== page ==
The World is facing life threatening increases in infections with COVID-19. COVID-19 means Coronavirus December 2019. Global figures are soaring at over 80,000 with about 2000 deaths and increases are recorded by the hour. With Nigeria confirming a case of COVID-19 on 27th February 2020, the number of countries that have reported cases rises to forty-eight (48) including three African Countries. In Ghana, it is reported that over 30 cases have been suspected and all tested negative.

Coronaviruses are a family of viruses that are known to cause illness ranging from common cold to more severe diseases such as Middle East Respiratory Syndrome (MERS) and Severe Acute Respiratory Syndrome (SARS).

Several known coronaviruses circulate and cause disease in animals. A spill-over event occurs when a virus that is known to circulate in animals is found to have been transmitted to humans due to increased contact between animals and humans.

COVID-19 is a novel Coronavirus that was first confirmed in Wuhan Province China following reports of a series of cases of pneumonia. The disease has since spread to involve others including family members and health workers and spread outside China. Even though the infection has been linked to the animal market in Wuhan, the animal source is yet to be identified.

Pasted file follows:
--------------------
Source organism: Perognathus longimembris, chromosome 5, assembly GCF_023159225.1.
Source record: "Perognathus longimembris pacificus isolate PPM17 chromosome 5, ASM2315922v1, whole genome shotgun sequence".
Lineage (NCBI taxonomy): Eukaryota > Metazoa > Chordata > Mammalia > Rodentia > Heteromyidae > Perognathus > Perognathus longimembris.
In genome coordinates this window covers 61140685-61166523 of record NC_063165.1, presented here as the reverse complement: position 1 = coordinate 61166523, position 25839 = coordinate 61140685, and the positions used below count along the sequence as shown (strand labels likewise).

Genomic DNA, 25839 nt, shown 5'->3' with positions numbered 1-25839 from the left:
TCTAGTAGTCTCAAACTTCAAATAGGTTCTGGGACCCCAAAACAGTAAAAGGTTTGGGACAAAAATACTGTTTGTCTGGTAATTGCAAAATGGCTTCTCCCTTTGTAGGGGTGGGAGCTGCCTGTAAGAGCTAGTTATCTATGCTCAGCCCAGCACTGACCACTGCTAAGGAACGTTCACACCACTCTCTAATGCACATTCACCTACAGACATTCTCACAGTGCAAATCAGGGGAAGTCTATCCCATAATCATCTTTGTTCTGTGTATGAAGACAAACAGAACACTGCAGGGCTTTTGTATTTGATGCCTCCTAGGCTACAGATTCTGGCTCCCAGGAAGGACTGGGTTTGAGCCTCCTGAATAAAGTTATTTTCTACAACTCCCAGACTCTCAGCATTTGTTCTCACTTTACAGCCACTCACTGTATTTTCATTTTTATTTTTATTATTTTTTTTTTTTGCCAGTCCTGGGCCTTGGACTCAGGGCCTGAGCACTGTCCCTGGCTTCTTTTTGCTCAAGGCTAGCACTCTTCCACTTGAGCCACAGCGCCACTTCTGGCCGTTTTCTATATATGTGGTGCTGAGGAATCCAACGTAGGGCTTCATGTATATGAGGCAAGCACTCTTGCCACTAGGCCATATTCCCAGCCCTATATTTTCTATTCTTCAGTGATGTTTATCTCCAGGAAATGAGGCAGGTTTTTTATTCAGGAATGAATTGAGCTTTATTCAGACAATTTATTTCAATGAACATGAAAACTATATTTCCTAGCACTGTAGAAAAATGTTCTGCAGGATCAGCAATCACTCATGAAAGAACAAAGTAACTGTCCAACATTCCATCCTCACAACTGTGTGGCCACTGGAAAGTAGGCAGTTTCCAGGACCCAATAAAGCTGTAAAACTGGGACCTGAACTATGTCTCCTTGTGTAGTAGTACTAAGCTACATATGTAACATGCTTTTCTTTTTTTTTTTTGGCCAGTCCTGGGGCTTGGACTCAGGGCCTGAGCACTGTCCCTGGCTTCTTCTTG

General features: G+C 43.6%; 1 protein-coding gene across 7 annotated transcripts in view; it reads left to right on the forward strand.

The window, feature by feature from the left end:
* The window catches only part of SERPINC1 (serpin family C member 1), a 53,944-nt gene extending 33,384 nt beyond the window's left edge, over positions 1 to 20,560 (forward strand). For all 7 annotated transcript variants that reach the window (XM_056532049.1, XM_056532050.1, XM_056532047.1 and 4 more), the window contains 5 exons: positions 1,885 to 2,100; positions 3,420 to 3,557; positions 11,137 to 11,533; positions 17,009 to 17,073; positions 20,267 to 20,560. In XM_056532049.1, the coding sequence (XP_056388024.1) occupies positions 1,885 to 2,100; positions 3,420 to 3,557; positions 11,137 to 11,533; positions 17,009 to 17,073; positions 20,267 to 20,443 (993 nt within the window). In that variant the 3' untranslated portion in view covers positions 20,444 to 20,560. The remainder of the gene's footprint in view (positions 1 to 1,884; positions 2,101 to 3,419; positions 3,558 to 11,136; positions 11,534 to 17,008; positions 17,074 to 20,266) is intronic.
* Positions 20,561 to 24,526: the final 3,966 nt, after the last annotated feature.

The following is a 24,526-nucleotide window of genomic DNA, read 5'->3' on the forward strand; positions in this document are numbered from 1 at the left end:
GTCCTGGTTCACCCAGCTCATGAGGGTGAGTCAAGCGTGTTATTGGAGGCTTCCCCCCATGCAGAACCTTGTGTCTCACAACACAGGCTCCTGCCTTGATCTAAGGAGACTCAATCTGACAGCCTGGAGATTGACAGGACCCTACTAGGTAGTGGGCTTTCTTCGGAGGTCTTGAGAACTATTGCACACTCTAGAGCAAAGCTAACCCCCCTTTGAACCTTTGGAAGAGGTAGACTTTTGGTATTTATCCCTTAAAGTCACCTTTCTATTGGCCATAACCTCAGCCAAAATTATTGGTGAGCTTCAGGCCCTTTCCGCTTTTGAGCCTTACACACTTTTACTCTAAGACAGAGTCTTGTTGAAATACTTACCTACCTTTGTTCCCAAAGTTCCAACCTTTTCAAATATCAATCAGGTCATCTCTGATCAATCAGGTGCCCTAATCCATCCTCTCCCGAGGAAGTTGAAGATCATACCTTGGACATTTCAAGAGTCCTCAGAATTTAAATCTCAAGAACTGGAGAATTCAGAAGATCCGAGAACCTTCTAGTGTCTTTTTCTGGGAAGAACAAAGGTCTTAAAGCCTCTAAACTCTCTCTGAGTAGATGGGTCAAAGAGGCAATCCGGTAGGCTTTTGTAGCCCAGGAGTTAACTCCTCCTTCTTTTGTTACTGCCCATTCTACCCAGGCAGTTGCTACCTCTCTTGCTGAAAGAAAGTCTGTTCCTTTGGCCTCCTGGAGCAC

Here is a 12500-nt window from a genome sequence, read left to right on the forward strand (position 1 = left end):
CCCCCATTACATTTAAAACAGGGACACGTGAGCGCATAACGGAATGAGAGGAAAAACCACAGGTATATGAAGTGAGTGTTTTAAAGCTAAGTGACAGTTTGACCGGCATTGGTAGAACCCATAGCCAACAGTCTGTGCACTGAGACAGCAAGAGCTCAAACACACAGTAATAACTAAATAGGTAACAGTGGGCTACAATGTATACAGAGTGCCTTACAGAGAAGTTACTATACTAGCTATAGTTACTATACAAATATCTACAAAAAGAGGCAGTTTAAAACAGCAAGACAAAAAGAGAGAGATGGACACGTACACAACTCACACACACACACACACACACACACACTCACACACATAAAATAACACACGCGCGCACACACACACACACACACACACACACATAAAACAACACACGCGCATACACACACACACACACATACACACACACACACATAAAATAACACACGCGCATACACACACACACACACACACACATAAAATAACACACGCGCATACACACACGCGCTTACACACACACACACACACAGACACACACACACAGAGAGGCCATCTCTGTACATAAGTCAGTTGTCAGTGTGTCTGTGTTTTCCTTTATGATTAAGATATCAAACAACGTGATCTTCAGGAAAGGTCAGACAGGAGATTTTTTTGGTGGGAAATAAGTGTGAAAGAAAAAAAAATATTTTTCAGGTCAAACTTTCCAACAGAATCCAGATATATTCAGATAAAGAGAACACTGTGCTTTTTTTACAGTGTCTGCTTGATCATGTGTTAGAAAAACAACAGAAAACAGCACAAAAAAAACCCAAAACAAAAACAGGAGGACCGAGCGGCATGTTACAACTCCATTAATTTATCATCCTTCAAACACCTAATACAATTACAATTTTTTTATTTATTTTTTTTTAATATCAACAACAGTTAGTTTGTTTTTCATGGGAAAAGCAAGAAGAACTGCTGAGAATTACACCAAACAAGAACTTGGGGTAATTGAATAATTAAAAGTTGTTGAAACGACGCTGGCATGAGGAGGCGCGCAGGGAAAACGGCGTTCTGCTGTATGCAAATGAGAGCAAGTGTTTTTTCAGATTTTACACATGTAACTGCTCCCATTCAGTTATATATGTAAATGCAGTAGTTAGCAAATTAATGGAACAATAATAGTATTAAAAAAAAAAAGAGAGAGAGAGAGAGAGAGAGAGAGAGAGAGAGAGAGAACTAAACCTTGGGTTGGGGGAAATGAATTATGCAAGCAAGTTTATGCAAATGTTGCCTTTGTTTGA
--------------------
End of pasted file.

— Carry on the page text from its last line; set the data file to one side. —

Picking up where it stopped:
How is it spread?

Respiratory viruses are usually spread through droplets when an infected person coughs or sneezes or when one comes in contact with something that has been contaminated with the virus. Everybody is at risk of infection, however people most at risk are those in close contact with animals such as live animal market workers and those who are caring for people infected with the virus such as family members or healthcare workers.

How do I know I have the infection?

From what is known so far, symptoms range from mild to severe; there may be fever and respiratory symptoms such as cough, sneezing and shortness of breath. In severe cases, there could be pneumonia, kidney failure and death. Even though a number of deaths have been recorded, the mortality rate is not known yet.